Lord Of The Flies Essay - What Evil Lurks In The Heart Of Jack?
By Sean Rioux
The novel Lord of the flies by William Golding presents and defends a theme that human nature is essential evil, and that a person removed from society will be allowed to let their evil instincts to manifest themselves as the person becomes increasingly savage. In this novel, Golding presents a character (Jack) who takes on and exemplifies this transition to savagery through out the course of the book as the evil inside him is set free. We see Jack, who at first cannot even kill a pig caught in the creepers, fall deeper in deeper into his savage ways as his killing of one pig, and his focus on the hunt turns to bloodlust. Then as it progresses his bloodlust begins to drive more than just the hunt for food as he leaves the dead as sacrifice for the beast, and he begins to turn his violence out towards the other boys, not just his pray. As a final decent into the evil that has consumed him the pray becomes one of the boys as Ralph is hunted with the intent to kill, sacrifice and possibly even eat in an act of cannibalism. Before the evil began to grow in strength within Jack, he was a boy much like the others and like the others he found the concept of killing another living thing was not something easy to digest, but Jack learned.
How ever hard it was for Jack to first kill a pig, spilling its blood on his bare hands, once he had first killed another living thing his path towards evil and savagery was well one its way. Early on in the novel we find Ralph, Simon and Jack walking through the forest when they come across a small pig tangled and caught in the creepers. Although Jack does have a knife with him his hesitation combined with the overwhelming reality of the situation keeps Jack stunned in his place and the pig escapes untouched. Jack swears to himself and the others that he will kill the next pig and this pressure to perform to prove himself a true and worthy hunter, leads him to obsession over the hunt. To Jack the hunt becomes more than just a game, or a source of food, it becomes his mission, duty and purpose on the island. When Jack makes his first kill he is spellbound by the power of life and death he exerts on the pig and is fascinated by the warm blood that pours from the wound he cuts to slit the pigs throat. Now the hunt has become something more for Jack as lust for blood begins to stir in him and the hunger for that feeling of power over another beings mortality grows. The others on the island begin to take interest and excitement in the hunt as Jack has provided meat, and the draw of the hunt and its bloody gore begin to stir in the other boys. This acts as a catalyst to the fall of the brittle society Ralph protects as the boys through Jack see the chaotic and savage game of the hunt and the prospect of more meat far more amusing and pleasing than even getting home. Jack denies the importance of the fire or shelters suggesting he is in complete obedience to the draw of the hunt, and the inherent evil that comes with. Cruel as slitting a pigs throat may at first seem to Jack, as the lust for blood that stirs in him begins to escalate, so does the power of evil deep within him, and for Jack the hunt becomes that much more lust full and primal.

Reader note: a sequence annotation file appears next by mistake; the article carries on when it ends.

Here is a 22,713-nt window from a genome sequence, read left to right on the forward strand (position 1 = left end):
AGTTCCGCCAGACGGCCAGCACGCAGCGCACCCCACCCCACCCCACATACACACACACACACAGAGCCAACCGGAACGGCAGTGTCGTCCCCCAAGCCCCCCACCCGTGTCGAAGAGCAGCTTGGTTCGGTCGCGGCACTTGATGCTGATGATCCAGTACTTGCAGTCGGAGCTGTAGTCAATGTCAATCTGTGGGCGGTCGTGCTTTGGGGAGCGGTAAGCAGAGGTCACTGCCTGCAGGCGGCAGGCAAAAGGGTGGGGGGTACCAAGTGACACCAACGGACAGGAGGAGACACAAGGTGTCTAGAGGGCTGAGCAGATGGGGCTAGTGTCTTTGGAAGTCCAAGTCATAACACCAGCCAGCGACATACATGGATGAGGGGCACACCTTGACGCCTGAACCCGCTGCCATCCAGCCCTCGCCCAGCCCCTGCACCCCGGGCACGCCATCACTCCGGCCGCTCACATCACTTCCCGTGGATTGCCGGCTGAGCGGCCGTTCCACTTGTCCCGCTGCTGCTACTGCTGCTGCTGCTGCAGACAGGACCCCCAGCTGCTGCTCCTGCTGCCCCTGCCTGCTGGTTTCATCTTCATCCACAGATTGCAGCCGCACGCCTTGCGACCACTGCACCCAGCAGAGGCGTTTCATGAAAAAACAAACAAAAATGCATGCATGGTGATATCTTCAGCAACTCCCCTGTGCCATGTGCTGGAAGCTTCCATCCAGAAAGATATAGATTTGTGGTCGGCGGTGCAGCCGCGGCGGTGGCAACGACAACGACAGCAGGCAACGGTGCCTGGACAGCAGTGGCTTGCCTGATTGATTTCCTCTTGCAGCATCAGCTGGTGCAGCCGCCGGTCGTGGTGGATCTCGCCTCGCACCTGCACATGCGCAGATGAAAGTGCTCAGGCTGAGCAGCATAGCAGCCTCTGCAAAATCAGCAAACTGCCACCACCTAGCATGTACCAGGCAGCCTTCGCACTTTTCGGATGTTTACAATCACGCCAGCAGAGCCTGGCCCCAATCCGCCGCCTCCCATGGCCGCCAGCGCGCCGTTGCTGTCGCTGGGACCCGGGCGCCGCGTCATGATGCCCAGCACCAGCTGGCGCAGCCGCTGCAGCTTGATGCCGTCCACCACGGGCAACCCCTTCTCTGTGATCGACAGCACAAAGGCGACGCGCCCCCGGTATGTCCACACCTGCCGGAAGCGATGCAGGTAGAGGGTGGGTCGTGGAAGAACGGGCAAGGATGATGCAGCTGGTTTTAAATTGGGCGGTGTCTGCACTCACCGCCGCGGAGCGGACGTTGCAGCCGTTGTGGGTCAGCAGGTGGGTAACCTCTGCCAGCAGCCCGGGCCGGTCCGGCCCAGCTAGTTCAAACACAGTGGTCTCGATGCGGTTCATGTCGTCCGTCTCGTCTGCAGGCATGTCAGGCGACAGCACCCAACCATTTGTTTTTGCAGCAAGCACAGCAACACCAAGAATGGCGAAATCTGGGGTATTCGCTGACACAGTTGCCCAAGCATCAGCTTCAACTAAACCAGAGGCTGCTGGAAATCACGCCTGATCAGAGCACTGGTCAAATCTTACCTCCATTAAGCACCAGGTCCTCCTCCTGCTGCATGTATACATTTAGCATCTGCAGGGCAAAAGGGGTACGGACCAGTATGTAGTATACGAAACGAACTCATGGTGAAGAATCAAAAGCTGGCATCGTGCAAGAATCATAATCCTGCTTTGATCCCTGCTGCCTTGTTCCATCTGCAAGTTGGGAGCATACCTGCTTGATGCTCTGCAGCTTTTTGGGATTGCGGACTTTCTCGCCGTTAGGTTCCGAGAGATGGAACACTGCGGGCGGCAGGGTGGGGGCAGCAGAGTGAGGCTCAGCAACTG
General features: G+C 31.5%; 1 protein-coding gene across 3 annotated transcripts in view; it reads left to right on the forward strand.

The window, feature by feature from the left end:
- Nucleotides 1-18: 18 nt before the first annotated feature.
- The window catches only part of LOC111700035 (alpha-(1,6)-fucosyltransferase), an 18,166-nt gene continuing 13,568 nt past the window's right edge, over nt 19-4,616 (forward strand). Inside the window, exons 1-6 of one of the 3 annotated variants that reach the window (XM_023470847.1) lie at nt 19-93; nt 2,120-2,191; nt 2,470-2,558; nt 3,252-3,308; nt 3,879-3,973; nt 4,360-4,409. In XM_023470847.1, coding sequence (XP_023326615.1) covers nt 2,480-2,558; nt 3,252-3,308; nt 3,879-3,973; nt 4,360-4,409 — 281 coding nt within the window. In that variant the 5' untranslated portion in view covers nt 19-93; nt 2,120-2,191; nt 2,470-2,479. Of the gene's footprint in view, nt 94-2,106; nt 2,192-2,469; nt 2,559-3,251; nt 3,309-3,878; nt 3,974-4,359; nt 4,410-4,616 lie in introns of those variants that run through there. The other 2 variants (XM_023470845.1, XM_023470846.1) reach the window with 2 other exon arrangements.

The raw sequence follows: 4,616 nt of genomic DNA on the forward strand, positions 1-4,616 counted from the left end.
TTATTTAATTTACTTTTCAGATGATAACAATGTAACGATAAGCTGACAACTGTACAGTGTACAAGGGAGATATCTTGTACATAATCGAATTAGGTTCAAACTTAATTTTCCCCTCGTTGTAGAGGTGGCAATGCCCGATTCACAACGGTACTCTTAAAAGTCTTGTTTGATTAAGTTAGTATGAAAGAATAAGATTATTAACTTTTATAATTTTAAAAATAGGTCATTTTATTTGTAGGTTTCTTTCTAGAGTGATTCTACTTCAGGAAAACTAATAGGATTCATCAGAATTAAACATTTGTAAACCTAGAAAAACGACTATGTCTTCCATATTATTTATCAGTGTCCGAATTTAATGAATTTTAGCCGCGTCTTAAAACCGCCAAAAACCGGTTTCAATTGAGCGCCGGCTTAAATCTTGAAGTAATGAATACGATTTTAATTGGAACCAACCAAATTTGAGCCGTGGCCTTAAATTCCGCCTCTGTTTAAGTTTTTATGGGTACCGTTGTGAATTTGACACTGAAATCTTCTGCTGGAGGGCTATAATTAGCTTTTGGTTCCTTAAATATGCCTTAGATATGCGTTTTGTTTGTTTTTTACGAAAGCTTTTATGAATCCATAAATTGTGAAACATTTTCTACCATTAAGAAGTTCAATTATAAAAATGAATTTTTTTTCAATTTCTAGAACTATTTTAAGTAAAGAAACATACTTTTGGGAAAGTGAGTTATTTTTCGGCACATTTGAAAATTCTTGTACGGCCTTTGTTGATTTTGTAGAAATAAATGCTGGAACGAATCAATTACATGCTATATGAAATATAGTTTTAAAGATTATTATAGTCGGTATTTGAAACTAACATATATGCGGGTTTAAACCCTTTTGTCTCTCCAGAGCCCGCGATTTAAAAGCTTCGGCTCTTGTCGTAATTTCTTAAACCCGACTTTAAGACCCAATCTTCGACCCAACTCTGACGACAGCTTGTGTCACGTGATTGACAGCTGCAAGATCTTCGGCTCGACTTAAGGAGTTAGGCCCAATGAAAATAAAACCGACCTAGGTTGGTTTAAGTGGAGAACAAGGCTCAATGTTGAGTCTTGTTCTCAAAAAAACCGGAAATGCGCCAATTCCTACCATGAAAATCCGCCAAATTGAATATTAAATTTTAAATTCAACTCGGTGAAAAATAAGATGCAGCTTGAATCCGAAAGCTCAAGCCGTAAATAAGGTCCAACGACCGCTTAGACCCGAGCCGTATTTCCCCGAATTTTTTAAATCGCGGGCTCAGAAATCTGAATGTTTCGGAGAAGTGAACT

As Jack’s grasp on the forgotten reality he left behind fades away, the new more savage ways of his tribe of hunters begins to shape a culture around the evil of the island. Jack’s kills, as time passes become more and more brutal and without mercy as he begins to loss any morel structure or compassion for other living beings. When hunting one day he manages to track a sow with young still suckling at her